By the author of the Sunday Times no. 1 bestseller The Etymologicon
Almost every culture on earth has drink, and where there's drink there's drunkenness. But in every age and in every place drunkenness is a little bit different. It can be religious, it can be sexual, it can be the duty of kings or the relief of peasants. It can be an offering to the ancestors, or a way of marking the end of a day's work. It can send you to sleep, or send you into battle.
A Short History of Drunkenness traces humankind's love affair with booze from our primate ancestors through to Prohibition, answering every possible question along the way: What did people drink? How much? Who did the drinking? Of the many possible reasons, why? On the way, learn about the Neolithic Shamans, who drank to communicate with the spirit world (no pun intended), marvel at how Greeks got giddy and Romans got rat-arsed, and find out how bars in the Wild West were never quite like in the movies.
This is a history of the world at its inebriated best.
The unpredictable origins and etymologies of our cracking Christmas customs
For something that happens every year of our lives, we really don't know much about Christmas.
We don't know that the date we celebrate was chosen by a madman, or that Christmas, etymologically speaking, means 'Go away, Christ'. Nor do we know that Christmas was first celebrated in 243 AD on 28 March - and only moved to 25 December in 354 AD. We're oblivious to the fact that the advent calendar was actually invented by a Munich housewife to stop her children pestering her for a Christmas countdown. And we would never have guessed that the invention of crackers was merely a way of popularizing sweet wrappers.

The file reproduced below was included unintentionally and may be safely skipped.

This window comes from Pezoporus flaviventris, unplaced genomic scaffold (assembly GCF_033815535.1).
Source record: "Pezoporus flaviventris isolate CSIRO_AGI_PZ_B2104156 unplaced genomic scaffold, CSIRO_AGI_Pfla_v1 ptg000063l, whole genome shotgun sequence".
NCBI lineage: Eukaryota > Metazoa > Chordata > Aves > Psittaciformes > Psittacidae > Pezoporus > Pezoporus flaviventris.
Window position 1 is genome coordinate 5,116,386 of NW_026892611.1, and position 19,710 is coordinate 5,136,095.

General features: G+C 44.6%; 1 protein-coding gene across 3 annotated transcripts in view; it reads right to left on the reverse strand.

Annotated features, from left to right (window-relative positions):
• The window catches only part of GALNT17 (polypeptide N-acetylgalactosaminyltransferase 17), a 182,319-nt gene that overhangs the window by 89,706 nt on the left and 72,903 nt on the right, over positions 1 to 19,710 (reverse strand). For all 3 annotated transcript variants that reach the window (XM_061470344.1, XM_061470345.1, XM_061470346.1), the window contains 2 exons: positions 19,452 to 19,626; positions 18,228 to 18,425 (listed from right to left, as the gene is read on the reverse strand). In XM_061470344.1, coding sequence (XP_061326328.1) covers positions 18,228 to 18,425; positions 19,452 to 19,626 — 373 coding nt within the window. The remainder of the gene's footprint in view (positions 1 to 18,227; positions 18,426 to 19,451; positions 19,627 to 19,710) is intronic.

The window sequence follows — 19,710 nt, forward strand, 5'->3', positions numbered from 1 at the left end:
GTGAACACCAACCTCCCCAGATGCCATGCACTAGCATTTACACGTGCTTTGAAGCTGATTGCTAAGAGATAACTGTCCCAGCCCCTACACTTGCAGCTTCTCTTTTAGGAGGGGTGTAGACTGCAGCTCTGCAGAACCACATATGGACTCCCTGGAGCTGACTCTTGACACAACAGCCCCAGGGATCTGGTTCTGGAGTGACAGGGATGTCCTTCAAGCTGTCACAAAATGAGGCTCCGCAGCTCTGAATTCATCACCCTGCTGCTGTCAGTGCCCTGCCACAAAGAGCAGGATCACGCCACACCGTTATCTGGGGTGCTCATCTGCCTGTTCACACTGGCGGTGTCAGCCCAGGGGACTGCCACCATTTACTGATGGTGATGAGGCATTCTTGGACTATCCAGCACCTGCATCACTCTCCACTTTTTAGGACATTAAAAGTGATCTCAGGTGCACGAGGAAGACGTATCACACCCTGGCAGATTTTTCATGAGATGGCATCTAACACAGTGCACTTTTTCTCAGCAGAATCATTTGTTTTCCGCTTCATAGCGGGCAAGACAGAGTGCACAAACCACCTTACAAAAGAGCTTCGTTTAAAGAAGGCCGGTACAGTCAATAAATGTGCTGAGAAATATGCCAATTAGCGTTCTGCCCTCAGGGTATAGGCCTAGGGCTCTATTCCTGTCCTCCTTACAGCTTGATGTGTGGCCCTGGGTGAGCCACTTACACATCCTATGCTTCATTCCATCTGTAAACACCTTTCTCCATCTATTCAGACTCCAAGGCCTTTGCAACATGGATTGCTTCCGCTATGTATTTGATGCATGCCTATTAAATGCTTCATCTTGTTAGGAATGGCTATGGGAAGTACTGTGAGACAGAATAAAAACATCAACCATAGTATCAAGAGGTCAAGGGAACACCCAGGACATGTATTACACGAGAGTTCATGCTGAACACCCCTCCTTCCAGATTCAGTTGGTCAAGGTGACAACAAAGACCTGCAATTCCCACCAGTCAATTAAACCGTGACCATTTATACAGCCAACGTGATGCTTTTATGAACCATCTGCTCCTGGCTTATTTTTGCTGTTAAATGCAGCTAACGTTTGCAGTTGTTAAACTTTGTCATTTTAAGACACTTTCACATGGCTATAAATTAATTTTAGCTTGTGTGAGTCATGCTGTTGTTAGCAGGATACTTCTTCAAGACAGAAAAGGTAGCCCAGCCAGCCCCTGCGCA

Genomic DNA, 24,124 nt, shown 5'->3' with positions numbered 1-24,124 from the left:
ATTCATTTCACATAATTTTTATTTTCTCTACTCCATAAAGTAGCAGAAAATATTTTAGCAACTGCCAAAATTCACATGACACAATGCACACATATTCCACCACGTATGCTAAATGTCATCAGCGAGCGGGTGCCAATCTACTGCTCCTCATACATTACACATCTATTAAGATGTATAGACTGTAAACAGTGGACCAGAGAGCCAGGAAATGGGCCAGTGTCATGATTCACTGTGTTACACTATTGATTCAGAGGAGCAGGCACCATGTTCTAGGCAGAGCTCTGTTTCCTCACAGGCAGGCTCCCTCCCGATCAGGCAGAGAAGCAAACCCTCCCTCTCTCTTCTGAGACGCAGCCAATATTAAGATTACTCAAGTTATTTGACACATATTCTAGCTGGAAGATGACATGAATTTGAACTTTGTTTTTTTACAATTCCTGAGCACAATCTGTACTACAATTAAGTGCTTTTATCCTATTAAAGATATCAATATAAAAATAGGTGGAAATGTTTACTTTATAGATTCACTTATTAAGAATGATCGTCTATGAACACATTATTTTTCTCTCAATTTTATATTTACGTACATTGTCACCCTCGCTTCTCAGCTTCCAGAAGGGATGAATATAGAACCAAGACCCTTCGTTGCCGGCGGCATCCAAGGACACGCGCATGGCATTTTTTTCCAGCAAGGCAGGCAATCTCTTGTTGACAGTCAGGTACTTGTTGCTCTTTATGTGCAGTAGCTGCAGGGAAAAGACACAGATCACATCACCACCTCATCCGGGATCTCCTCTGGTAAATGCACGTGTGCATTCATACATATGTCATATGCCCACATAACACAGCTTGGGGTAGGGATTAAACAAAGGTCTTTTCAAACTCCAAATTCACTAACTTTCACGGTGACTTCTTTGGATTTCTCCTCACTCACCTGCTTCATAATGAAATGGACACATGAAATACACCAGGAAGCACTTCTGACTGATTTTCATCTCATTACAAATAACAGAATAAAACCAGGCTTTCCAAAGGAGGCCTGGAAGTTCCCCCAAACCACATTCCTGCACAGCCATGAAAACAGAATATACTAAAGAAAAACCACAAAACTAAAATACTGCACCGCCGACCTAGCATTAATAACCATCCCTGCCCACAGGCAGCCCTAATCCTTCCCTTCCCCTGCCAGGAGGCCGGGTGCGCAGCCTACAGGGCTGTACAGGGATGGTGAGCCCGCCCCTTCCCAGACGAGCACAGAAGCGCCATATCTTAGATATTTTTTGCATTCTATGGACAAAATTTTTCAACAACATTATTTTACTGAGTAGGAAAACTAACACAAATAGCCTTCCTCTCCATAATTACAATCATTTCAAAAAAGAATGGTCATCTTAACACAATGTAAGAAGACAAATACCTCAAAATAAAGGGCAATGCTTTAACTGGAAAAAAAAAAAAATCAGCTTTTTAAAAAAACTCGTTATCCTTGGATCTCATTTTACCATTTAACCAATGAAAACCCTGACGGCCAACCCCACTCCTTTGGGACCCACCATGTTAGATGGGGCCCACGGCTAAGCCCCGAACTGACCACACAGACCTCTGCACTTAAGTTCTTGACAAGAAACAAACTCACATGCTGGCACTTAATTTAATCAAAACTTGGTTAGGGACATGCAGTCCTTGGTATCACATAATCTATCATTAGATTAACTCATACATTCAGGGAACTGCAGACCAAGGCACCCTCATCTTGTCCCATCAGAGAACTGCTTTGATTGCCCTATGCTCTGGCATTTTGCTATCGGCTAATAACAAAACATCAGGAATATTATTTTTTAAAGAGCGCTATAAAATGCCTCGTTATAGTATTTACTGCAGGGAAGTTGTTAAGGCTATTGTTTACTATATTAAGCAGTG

Luckily, like a gift from Santa himself, Mark Forsyth is here to unwrap this fundamentally funny gallimaufry of traditions and oddities, making it all finally make sense - in his wonderfully entertaining wordy way.
Born in London in 1977, Mark Forsyth (a.k.a The Inky Fool) was given a copy of the Oxford English Dictionary as a christening present and has never looked back. His book The Etymologicon was a Sunday Times Number One Bestseller and his TED Talk 'What's a snollygoster?' has had more than half a million views. He has also written a specially commissioned essay 'The Unknown Unknown' for Independent Booksellers Week and the introduction for the new edition of the Collins English Dictionary. He lives in London with his dictionaries, and blogs at blog.inkyfool.com.